Knuff Continues to Play in West Berlin

Wolfram Schröter playing in the East German band “Knuff,” around 1980 Music always played an important role in Wolfram Schröter’s life. He especially liked blues music. As a teenager Wolfram Schröter was part of the tramper scene and often traveled to blues concerts. In 1977 he founded a band with friends called “Knuff.” To receive permission to play concerts -- a requirement in East Germany, the band had to play before the Council of the City of Weimar/Cultural Affairs Division and was classified as an “advanced level” amateur band. Playing a mix of blues, country, jazz and rock, Wolfram Schröter and his band members soon made a name for themselves in the music scene. At the showcase of amateur dance music in 1982, “Knuff” was awarded special status by the advisory group of the district ministry for cultural affairs in Erfurt. But the band’s growing success ended with that. Although they had already been approved to participate in the “Central Dance Music Workshop of the FDJ” in Suhl, an event that would have facilitated the band’s advance into the professional music world, the state revoked its approval. The reason: Wolfram Schröter and another band member had submitted an application to leave East Germany.

Wolfram Schröter, who was born on September 8, 1955 in Weimar, grew up in a Christian home. During his school years he participated in the “Young Pioneers” und later the “FDJ.” After finishing school he completed training as a heating contractor. In the mid 1970s Wolfram Schröter met Angelika, the woman he would later marry and with whom he would have two children. In the late 1970s, Wolfram Schröter was conscripted to serve military duty in the East Germany army. He describes this time, when the SED state, with its political and ideological paternalism, had considerable power over him, as pivotal in forming his later decision to apply for an exit visa.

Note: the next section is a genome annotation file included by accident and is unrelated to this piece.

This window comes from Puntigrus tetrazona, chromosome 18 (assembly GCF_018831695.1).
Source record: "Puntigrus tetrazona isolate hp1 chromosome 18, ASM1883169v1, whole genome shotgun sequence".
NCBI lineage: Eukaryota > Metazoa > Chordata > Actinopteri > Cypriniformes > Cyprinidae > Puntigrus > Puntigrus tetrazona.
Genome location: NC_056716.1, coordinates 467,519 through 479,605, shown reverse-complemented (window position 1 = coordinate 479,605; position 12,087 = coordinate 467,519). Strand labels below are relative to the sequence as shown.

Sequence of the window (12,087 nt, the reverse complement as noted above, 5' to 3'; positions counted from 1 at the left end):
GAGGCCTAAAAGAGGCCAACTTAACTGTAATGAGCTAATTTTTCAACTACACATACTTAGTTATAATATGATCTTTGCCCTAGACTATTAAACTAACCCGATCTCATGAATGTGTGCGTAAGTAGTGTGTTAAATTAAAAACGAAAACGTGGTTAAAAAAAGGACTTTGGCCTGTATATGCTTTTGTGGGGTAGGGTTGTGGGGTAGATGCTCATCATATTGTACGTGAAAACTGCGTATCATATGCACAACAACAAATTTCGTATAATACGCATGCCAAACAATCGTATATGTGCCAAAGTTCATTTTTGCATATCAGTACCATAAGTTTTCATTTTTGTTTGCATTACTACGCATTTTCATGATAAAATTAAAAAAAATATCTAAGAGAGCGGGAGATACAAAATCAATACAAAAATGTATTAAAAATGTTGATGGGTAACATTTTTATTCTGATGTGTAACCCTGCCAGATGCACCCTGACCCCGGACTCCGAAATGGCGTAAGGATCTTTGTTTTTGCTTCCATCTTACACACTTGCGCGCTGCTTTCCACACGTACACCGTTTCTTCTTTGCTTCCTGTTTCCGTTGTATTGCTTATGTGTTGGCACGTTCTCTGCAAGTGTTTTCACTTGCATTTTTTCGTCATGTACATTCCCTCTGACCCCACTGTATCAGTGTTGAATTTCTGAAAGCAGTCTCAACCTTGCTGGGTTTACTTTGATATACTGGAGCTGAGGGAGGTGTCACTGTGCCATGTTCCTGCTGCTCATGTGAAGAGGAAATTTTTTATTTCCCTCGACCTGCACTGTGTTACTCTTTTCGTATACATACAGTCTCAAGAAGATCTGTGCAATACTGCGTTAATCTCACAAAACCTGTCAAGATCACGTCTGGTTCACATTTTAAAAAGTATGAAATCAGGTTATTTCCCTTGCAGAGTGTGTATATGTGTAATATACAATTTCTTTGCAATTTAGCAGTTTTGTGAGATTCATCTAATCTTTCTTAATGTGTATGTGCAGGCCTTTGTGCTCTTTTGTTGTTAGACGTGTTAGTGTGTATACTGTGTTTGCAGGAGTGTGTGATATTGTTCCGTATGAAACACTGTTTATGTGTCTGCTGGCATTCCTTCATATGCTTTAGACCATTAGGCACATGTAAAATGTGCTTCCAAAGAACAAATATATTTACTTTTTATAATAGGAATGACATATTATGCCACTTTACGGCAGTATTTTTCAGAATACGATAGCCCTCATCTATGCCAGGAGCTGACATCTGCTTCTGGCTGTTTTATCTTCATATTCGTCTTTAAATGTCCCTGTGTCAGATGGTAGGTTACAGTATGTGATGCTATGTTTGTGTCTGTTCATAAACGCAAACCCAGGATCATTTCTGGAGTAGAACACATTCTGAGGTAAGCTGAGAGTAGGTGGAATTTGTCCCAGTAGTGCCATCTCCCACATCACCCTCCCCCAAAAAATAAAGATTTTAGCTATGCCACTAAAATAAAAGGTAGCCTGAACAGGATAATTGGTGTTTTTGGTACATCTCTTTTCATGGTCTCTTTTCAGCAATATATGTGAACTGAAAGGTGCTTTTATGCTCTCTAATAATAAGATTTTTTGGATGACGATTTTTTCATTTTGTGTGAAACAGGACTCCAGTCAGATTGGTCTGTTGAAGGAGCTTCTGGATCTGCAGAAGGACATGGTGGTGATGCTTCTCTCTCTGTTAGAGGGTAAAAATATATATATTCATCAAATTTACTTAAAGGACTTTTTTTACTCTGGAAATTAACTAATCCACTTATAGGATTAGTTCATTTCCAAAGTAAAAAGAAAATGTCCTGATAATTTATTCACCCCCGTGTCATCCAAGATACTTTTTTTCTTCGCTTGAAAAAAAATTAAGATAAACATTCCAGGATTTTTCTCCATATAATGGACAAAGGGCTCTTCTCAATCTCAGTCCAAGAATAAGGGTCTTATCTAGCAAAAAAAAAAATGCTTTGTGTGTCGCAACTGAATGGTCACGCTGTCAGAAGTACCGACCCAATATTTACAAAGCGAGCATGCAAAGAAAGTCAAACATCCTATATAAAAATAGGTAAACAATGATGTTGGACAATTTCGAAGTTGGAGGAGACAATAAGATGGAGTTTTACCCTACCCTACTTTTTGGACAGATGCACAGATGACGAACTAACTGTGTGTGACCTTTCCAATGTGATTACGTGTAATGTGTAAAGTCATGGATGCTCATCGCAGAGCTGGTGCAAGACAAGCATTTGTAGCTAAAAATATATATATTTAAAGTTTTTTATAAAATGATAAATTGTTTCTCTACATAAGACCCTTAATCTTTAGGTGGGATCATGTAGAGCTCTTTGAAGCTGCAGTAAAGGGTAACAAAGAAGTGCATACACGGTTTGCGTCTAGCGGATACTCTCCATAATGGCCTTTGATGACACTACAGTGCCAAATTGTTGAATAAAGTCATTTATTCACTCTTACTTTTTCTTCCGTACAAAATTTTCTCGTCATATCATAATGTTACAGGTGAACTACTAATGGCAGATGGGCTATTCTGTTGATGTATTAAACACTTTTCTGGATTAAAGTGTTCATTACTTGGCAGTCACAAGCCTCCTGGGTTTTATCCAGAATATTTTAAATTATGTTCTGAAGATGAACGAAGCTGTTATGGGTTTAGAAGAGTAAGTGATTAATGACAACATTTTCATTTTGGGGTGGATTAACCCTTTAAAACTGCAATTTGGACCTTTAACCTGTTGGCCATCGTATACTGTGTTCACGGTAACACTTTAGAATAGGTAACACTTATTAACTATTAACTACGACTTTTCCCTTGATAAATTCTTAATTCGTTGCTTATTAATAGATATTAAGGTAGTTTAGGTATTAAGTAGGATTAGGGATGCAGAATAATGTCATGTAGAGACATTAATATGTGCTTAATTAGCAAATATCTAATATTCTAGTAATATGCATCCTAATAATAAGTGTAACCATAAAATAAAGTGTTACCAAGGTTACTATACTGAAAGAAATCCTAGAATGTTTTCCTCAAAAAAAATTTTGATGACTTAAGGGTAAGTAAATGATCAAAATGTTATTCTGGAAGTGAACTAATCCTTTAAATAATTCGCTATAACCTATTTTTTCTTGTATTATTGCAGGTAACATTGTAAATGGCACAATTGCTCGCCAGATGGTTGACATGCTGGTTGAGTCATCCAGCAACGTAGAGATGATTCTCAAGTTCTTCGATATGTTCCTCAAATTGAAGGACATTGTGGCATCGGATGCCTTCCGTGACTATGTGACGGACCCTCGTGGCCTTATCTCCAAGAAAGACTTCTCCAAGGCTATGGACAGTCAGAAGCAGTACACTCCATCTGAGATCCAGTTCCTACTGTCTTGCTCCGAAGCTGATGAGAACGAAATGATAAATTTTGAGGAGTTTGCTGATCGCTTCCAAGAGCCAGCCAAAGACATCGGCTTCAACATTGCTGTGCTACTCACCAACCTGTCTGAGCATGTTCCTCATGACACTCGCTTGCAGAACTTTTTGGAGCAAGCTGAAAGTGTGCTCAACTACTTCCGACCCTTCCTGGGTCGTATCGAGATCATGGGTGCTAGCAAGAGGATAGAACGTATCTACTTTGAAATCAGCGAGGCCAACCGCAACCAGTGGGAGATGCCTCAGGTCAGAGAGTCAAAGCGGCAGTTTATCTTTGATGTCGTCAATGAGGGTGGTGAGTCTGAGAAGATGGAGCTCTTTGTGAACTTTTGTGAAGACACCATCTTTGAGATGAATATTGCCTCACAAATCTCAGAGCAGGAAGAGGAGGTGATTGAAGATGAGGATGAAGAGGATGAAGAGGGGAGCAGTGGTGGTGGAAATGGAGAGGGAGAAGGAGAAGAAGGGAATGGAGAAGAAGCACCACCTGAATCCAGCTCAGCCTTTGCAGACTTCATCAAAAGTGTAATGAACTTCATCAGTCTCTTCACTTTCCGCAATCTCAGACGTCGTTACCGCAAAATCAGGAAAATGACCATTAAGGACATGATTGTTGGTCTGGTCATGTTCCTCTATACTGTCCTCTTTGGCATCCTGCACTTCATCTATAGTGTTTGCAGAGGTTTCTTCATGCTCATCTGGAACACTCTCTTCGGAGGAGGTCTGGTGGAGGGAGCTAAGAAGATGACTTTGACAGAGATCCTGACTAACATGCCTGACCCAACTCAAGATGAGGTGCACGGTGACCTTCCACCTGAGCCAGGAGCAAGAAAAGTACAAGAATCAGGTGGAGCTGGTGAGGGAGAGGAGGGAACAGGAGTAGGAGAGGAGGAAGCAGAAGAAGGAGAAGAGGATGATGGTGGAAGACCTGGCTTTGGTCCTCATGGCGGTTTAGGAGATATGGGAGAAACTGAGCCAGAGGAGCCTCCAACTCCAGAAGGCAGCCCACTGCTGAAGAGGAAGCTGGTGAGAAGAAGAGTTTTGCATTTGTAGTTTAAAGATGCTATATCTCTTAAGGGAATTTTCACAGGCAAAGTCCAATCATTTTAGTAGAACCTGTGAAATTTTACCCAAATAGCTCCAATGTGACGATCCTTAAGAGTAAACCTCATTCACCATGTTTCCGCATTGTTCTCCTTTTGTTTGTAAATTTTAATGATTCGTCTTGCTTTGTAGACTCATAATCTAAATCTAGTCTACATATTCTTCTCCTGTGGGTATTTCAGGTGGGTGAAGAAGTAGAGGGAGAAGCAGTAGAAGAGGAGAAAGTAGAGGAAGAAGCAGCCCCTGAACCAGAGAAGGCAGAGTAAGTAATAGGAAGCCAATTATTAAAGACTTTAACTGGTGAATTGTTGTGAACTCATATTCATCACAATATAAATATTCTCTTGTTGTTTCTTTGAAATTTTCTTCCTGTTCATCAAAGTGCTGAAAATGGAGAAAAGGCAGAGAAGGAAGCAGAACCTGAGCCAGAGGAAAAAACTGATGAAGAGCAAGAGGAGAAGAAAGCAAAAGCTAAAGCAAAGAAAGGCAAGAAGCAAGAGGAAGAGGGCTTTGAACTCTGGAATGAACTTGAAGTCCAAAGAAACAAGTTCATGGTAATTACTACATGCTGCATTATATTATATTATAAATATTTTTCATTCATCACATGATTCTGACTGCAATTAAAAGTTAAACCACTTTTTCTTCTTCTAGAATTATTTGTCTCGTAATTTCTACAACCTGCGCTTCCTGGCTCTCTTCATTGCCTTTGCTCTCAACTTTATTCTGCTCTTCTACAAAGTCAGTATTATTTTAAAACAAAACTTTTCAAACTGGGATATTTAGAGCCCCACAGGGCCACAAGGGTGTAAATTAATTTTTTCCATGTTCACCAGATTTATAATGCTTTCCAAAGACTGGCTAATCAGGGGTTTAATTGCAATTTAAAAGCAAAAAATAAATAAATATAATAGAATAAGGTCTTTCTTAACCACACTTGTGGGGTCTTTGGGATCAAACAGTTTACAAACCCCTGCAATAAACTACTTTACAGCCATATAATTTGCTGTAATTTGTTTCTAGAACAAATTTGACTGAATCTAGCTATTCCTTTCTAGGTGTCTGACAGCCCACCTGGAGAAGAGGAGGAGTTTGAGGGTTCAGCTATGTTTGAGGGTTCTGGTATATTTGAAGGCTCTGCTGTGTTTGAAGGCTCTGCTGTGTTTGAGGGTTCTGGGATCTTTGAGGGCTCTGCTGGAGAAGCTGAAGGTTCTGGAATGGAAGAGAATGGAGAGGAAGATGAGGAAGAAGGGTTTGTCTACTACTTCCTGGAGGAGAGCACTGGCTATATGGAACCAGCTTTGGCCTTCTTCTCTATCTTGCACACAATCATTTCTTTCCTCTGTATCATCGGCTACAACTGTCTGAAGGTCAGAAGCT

The band “Knuff” during a concert in East Germany, front left: Wolfram Schröter, around 1980 In addition to his passion for music, he and his wife were also actively involved in the discussion group of the St. Jacob Church in Weimar --although he did not have a lot of free time for this: While working daily as a heating contractor, he also performed as many as 85 concerts a year. The group performed in club houses and village halls; they played at the Weimar onion market, in the Peace Church in Jena and in the St. Jacobs Church in Weimar.

In the early eighties, the Schröters thought more and more about applying to leave the country. Many of their friends, disillusioned by the lack of individual freedom in East Germany, had already done so. Others felt it was more important to stay and try to change the conditions from the inside. The Schröters decided to leave East Germany, and submitted the application to the Council of the City of Weimar/Division for Internal Affairs at the end of 1982. The application had consequences for them. Wolfram Schröter was kept under constant surveillance by the Stasi and the band “Knuff” was prohibited from giving concerts. Wolfram Schröter left the band in order not to stand in the way of its further success.

In March 1984 the Schröters received permission to immigrate to West Germany. They moved to West Berlin where, in the mid-eighties, Wolfram Schröter founded “Knuff” again with new members. He learned from friends that someone had written in chalk on the Kasseturm in Weimar “Knuff continues to play in West Berlin.”

Lydia Dollmann

Photo credits
Wolfram Schröter playing in the East German band “Knuff,” around 1980, photo: privately owned.
The band “Knuff” during a concert in East Germany, front left: Wolfram Schröter, around 1980, photo: privately owned.

Wolfram Schröter 2010

Wolfram Schröter, 2010, photo: L. Dollmann, Berlin Wall Memorial


Wolfram Schröter speaking about his reasons for applying to leave

Report on the consequences of the application

From an interview on September 20, 2010, Berlin Wall Memorial (in German)